Monday, January 19, 2009

urban vs. rural

there are no real suburbs in the dr. there are big cities and little towns. but nothing like the middle-upper class suburbia in the states. and life in the city is not really much different than life in the towns - more factory work, more restaurants, but basically the same day-to-day.

i think there is always a class of people - jetsetters, i suppose - who party and do the club scene. there are bars and nightclubs here a la nueva york but it really is a distinct set of people who can go there. rich kids, american students on study abroad trips, prostitutes. no i'm not even kidding. most of the average dominicans head to what are called tipicos - bars where they play typical merengue and bachata music - or carwashes which are not really carwashes at all, but open air dance club, usually with live local music.

the difference - and a big one it is - comes between these little towns and big cities and the campos. most people in the cities have running water (not all, but most) and electricity for at least a few hours a day. at the very least, there is the option of electricity. there's public transportation and factory work, office work, supermarkets... you name it. the dominican republic is far more comfortable than a lot of other latin american countries.

the countryside is different though. some communities have light - but there are still plenty of people living without electricity. and those who have it, have it infrequently at best. running water is a crapshoot and work is usually in agriculture. the transportation? mostly little motorbikes and scooters.

my in-laws are campesinos. my father-in-law has some land and spends his days moving cows from one pasture to the next. he also works as a gardener for some foreigners who live on "their mountain." their house has a water pump that brings water from the nearby stream to a holding tank on their roof. when there is electricity, they fill the tank and live on that water until it's empty. many evenings are spent playing dominoes or cards - though the last time we visited the guys had to go kill some humongous snakes that were killing the chickens.

it's a hard life - wake up with the roosters: milk the cows: feed the pigs: feed the chickens: look for eggs: move the cows: go to work: eat lunch: move the cows... and all of the animals are free-range, there are no cute little cages filled with little chickies. the animals roam free and somehow always make their way back. i've woken up a few times to piglets in the kitchen begging for food like little dogs.

i like to visit. we might build a casa de campo someday. but i would never live in the campo. even with the conveniences that can be bought, i just don't think it's for me. i need movement, i need things to do. samil loves the campo because he loves the animals - he's kind of afraid of the piglets, though, because i think they're too brazen for him.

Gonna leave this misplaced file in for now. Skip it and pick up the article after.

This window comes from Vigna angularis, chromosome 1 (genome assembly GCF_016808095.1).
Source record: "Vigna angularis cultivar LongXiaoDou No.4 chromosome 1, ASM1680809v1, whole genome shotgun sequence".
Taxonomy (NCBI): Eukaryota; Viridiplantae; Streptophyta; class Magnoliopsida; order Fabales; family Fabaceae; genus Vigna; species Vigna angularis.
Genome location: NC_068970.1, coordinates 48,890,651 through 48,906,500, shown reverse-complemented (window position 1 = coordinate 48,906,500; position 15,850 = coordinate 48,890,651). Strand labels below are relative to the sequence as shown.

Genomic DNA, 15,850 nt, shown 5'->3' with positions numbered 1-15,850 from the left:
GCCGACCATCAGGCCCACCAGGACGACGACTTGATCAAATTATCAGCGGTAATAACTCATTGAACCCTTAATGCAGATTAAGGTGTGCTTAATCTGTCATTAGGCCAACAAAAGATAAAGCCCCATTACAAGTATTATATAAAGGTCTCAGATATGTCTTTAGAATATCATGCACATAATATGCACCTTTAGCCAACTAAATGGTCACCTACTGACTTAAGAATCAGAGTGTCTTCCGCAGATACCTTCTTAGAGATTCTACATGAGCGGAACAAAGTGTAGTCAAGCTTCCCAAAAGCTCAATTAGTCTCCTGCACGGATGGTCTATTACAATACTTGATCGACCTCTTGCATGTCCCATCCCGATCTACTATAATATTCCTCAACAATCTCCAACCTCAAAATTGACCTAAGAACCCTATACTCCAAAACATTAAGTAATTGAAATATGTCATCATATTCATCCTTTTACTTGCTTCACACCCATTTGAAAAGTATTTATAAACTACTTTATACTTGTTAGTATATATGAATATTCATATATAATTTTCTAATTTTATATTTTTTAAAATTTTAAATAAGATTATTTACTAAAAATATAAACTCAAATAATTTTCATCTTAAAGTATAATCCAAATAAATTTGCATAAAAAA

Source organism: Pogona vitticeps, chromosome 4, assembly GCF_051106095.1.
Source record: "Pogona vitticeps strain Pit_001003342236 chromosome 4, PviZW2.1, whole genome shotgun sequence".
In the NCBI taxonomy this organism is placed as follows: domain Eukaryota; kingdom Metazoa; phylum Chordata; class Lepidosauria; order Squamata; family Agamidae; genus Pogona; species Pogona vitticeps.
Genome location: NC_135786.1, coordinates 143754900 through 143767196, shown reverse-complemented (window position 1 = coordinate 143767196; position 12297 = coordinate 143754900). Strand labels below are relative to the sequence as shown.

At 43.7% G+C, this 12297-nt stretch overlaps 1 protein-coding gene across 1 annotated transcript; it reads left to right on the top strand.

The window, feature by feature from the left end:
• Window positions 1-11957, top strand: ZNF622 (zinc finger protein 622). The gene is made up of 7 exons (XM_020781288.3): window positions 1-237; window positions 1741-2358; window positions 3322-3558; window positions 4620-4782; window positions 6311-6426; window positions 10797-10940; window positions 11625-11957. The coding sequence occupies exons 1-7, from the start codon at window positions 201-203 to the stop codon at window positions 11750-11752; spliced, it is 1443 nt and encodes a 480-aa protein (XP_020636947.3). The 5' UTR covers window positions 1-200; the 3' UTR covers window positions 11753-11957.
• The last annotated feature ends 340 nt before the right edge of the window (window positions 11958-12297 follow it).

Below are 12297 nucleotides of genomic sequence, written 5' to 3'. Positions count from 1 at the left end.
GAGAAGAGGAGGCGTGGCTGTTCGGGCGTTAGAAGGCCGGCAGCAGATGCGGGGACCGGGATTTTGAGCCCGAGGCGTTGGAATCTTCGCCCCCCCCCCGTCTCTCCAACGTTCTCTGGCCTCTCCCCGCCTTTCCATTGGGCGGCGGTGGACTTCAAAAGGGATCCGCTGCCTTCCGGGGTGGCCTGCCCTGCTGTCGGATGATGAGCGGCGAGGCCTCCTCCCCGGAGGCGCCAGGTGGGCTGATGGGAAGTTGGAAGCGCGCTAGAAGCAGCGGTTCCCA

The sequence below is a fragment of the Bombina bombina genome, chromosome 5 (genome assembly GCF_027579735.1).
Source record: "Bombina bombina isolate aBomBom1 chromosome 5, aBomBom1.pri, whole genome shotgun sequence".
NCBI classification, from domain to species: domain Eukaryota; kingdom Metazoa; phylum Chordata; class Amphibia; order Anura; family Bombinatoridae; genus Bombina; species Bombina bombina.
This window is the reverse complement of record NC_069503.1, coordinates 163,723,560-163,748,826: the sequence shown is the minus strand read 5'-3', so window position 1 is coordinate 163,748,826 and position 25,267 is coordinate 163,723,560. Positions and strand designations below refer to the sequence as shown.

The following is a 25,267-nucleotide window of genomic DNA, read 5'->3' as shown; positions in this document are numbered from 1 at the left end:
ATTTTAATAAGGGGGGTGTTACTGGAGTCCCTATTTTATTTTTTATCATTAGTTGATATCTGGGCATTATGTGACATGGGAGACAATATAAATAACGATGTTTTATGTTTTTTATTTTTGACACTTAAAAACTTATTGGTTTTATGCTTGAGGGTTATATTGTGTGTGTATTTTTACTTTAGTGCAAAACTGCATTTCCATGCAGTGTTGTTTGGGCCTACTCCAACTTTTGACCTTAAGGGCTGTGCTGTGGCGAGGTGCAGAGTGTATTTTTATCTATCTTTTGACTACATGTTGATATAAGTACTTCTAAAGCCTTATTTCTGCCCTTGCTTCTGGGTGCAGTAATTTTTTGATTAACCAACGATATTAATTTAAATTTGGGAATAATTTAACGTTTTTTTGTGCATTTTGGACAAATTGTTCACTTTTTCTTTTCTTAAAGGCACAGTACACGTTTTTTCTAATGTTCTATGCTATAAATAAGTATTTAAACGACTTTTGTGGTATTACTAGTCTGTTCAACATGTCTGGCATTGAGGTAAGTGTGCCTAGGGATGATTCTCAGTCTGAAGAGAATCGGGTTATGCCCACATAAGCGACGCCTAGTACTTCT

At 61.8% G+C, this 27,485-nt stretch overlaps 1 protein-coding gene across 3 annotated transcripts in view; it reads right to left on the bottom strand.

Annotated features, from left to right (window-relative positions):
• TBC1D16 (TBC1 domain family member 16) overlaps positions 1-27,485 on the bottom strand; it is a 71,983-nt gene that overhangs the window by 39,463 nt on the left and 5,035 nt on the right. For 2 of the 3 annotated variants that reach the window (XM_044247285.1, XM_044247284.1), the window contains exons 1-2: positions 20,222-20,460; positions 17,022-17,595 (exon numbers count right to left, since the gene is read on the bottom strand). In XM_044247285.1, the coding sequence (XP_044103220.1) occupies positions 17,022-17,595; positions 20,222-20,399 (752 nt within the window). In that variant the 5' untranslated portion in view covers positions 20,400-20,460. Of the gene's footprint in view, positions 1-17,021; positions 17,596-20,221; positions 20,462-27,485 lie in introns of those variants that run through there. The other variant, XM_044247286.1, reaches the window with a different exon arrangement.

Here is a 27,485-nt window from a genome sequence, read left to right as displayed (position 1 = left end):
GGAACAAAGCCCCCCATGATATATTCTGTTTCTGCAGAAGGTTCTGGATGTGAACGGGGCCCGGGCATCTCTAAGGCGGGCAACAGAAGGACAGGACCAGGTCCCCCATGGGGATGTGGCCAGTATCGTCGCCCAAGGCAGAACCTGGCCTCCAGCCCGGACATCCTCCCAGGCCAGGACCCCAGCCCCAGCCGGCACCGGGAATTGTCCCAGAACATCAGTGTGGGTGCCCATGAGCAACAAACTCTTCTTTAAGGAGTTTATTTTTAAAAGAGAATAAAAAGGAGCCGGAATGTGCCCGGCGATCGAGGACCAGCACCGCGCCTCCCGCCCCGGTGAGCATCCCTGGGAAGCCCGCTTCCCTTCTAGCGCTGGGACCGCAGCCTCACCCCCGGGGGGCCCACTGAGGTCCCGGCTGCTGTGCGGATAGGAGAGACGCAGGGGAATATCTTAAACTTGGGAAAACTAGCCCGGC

samil knows how to climb onto the motorcycle. when we're around the bike has to be parked in the shed or in the neighbor's house because samil does everything he can to get up. he especially likes to eat his cereal sitting on the moto in the mornings.
that man is amalio's dad, francisco.
samil is given run of the house when he's around and he's lucky to have a grandpop who 1) loves his grandkids - all of them and 2) is patient and willing to have a little kid tag along while he works in the morning. here, we gave samil the corn to feed the chickens. he was scared at first but then was throwing the feed and chasing the roosters around like a pro.

i think it's important for samil to learn what hard work it is to run a farm and take care of animals. i don't think it's an undignified life, but i want him to know it's difficult. amalio and isaias (my brother in law who lives with us) are the only two of 8 kids who graduated from highschool. the grandkids seem to be on the same track. we want samil to know that education is important, because without one there is no choice but often back-breaking physical labor. now, if he makes the choice to be a farmer from a list of options open to him, that's different.
here he is watching our newest calf (i mentioned before that we own some cows) learning to feed before the cow is milked. samil helped with the milking, too, but we didn't get any good pictures.









4 comments:

Carina said...

Lovely reading Melanie and beautyful pictures. This is how I would like to live some day. Hopefully with water and electricity though:) It´s so nice of you to share thoose every day happenings, good and less good, from DR. It gives us, me, a little glimps of reality. I also loved your text about "am I a rich american" and how you put the finger on the fact that however "poor" we expats might live in our new country we allways have the benefit of having the choise to move back home again.
Thankyou
Carina

slayer7875 said...

My Wish is for Samil not to be a farmer, but a folk singer singing old Woody and Arlo Guthrie songs with me outside the resorts or on the beach in Sosua whooing the money from the rich american's and french people. Then we can pay someone to do all the hard work on the farm so his Dominican GrandFather would not have to work no more.

Melissa said...

I love the perspective you share on your blog. These pictures are so neat. They remind me of pictures my dad has from when he was growing up.

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